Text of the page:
is hard to imagine a better guide to this material. Through his career, Alexander

witnessed the incremental progress of knowledge on this period, and he has the depth

and breadth of understanding to provide a clear synthesis.

The book is organized by regional schools in two large sections for the fifteenth and

sixteenth centuries. In addition to information about the major illuminations, artists,

and patrons, Alexander discusses the evolution of scholarship on the various Italian

regions. These provide convenient points of entry for the interested student, but these

might have been expanded into full bibliographic essays, perhaps at the end of the

volume. Even as they are, Alexander’s comments are great guides to scholarship on

Renaissance illumination, which is largely Italian, and he is generous to future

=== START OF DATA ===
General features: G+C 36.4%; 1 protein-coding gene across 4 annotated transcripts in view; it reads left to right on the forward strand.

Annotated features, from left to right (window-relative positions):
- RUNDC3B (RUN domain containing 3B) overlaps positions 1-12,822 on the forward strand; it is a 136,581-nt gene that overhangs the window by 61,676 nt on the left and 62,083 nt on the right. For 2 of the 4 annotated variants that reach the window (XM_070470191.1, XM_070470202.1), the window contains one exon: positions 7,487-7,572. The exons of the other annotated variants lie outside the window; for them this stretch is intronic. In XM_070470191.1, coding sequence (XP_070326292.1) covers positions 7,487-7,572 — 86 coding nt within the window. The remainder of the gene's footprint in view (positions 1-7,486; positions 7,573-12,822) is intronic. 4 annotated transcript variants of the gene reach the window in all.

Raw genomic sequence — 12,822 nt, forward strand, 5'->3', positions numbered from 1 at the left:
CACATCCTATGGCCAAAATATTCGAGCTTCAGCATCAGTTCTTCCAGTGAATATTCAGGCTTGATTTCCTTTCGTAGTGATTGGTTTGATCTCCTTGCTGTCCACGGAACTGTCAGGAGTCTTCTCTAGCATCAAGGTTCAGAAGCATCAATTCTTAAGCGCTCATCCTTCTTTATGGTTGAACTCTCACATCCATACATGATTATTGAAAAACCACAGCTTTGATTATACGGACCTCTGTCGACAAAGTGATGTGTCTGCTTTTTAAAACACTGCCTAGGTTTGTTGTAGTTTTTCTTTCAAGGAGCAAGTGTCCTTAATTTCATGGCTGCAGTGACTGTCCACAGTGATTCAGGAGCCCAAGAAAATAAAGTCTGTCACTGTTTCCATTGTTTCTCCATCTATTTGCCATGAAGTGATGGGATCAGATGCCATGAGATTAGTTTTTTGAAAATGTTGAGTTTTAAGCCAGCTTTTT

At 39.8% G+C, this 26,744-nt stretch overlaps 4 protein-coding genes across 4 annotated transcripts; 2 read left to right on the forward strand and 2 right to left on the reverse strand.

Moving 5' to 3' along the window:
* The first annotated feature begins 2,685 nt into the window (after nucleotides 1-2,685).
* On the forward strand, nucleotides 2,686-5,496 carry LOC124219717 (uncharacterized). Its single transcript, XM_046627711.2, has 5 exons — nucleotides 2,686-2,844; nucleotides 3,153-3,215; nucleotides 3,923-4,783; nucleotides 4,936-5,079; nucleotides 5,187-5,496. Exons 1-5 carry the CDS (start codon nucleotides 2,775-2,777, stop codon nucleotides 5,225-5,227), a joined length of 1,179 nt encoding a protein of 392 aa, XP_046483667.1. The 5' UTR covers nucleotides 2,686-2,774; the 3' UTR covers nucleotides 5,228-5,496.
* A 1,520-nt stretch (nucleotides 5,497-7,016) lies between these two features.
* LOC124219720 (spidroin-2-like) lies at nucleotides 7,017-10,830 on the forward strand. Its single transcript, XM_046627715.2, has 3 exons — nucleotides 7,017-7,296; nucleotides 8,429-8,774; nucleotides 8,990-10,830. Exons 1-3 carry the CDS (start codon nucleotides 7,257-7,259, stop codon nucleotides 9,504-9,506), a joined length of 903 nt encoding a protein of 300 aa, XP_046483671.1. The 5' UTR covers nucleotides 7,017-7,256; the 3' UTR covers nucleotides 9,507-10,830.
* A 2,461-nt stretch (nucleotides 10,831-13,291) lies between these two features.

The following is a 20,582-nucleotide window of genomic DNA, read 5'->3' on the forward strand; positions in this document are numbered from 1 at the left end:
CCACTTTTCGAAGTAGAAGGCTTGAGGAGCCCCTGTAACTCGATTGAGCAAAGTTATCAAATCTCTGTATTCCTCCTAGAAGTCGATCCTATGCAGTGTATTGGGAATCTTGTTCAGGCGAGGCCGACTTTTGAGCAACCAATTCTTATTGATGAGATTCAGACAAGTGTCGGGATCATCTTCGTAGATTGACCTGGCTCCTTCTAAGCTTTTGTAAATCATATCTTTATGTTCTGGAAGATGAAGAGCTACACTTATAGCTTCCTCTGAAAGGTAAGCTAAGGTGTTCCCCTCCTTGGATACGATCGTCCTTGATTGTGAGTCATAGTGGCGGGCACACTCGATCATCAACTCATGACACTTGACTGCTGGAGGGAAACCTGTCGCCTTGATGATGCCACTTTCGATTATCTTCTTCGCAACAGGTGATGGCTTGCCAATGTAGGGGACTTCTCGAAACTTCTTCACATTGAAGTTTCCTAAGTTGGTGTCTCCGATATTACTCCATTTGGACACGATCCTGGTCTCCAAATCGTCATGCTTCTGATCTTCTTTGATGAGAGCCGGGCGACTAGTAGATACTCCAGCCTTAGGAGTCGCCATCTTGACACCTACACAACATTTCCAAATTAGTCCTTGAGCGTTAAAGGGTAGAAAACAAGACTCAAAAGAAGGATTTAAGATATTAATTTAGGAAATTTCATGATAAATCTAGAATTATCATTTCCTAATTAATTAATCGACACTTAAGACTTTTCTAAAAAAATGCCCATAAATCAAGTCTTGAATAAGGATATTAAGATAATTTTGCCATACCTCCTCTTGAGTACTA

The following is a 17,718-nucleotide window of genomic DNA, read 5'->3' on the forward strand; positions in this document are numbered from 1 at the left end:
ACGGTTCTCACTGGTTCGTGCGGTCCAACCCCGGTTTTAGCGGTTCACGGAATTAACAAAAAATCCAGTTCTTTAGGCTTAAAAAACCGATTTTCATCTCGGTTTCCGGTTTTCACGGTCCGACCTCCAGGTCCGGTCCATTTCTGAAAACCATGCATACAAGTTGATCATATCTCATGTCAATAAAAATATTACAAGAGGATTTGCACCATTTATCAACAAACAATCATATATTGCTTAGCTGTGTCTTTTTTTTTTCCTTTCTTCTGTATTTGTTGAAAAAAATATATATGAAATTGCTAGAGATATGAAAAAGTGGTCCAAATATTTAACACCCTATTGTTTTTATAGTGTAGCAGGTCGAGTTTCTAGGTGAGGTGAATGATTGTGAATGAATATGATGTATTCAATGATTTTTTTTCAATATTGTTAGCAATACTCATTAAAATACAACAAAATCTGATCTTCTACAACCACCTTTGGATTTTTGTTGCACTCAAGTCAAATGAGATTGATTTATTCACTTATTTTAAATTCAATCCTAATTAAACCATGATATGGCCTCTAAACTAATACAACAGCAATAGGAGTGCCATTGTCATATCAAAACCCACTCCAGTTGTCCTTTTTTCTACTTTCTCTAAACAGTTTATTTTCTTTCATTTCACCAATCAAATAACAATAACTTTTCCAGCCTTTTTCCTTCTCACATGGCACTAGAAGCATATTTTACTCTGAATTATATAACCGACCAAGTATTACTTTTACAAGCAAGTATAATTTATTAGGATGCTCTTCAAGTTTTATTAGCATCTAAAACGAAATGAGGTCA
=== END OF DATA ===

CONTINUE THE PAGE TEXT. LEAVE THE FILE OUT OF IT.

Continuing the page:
students by repeatedly pointing to specific manuscripts and collections in need of

scholarly attention.

Dividing manuscripts into periods and regional schools means that key figures of the

book appear and re-appear. Many artists worked in both centuries and travelled

extensively throughout Italy. Bartolomeo Sanvito, the scribe and perhaps illuminator

who made humanist script into a pan-Italian phenomenon, began his career in Padua,

but made most of his precious manuscripts in Rome. Girolamo da Cremona, an artist
who also travelled south, is as important for manuscript illumination in the Veneto as

he is for Siena. Clovio was born in Croatia as Juraj Julije Klović, but worked in

Venice, Rome, Florence and Parma. This permeability extends to patrons: Matthias

Corvinus, the Hungarian king who seemed to have engaged in diplomacy through

collecting manuscripts throughout the peninsula, is a constant presence in the book.

The impression that regional divisions do not suffice is not a criticism towards

Alexander, but rather evidence that this artistic landscape was extremely dynamic.

The last five chapters of the book cut across regional lines by addressing critical

themes in the study of Renaissance illumination: the hand-decoration of printed

books, patronage, text and image issues, the relationship between illumination and

other visual arts, and finally the context beyond Italy. Any of these sections could